SpeakUp's latest report is From Print to Pixel: The role of videos, games, animations and simulations with K-12 education.
They report that 84% of school principals believe that effective use of technology within instruction is important for student success, but cite that the biggest obstacle is getting teachers to change their instructional practice to one infused with technology; the top barrier is the lack of teacher training on how to integrate digital content within instruction.
According to principals the 5 biggest benefits of using more digital content:
- Increases student engagement
- Extends learning beyond the school day
- Enables personalized instruction
- Increase relevancy and quality of instructional materials
- Improves teachers’ skills with technology
What are the biggest uses of technology by teachers? 68% use videos they find online, 48% use games, 36% use online curriculum and 30% use online textbooks.
Students, not surprisingly, embrace these forms of instruction. One example, through the eyes of a 6th grade student: “Virtual reality simulations can help us with subjects like science, help us interact with chemicals or tools that can be dangerous in the real world. Even in History we could practically time travel and experience the Trojan War or experience what it was like to be a Pilgrim without any real danger.”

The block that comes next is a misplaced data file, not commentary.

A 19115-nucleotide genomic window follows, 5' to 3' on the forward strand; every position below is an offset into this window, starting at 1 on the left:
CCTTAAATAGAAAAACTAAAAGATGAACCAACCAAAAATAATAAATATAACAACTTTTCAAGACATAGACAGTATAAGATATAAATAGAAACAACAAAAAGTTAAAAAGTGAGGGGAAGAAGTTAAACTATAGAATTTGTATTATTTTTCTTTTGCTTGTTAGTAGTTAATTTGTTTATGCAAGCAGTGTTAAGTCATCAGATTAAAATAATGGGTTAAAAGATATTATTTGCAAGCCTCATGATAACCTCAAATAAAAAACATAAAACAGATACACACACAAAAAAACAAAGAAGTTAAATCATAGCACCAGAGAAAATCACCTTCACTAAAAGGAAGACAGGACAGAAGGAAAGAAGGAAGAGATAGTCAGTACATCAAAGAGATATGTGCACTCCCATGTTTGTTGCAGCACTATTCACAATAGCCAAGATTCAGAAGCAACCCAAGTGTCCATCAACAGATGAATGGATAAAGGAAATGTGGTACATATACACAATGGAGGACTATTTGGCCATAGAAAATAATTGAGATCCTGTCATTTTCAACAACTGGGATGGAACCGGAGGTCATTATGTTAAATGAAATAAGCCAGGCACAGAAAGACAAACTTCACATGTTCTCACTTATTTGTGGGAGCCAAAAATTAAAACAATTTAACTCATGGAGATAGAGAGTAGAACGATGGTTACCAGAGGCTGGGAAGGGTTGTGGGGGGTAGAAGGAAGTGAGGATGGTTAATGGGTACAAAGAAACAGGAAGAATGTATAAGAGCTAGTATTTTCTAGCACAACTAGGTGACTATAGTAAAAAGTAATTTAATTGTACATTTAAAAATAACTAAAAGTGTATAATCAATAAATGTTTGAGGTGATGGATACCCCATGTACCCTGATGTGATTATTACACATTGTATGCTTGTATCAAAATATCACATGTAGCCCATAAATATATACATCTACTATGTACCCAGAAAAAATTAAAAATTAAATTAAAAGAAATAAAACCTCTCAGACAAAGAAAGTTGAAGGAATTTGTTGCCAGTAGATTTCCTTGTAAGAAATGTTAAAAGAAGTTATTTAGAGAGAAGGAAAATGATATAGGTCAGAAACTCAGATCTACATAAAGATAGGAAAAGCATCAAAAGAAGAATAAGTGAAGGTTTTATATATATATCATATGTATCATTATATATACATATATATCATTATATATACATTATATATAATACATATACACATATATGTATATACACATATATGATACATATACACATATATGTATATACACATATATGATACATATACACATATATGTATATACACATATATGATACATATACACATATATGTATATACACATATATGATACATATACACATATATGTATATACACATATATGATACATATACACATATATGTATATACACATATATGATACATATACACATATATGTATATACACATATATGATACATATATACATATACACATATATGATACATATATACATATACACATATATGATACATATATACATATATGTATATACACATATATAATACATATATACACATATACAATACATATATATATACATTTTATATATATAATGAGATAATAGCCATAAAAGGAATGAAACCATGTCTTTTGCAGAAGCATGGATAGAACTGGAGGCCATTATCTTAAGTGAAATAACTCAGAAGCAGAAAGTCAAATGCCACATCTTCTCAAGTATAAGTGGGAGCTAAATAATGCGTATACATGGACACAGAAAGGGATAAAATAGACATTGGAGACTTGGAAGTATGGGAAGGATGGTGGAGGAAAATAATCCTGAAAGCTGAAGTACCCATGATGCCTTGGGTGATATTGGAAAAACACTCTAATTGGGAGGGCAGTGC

MS and HS students like video-based instruction:
- They can watch it as many times as they want
- Easier to understand concepts
- Connects lessons to the real world
- Fits their learning style
- Easy to access and find
Yet, relatively few students seek out resources on their own. Only 44% of HS girls and 34% of HS boys say they independently go online to find videos to help them learn. About half of all secondary students say that they are learning important things online on their own outside school.
To me, that is the biggest disappointment. It's exciting to live in a time of change. But, I would have hoped schools would be better able to spark students to take more control of their own learning.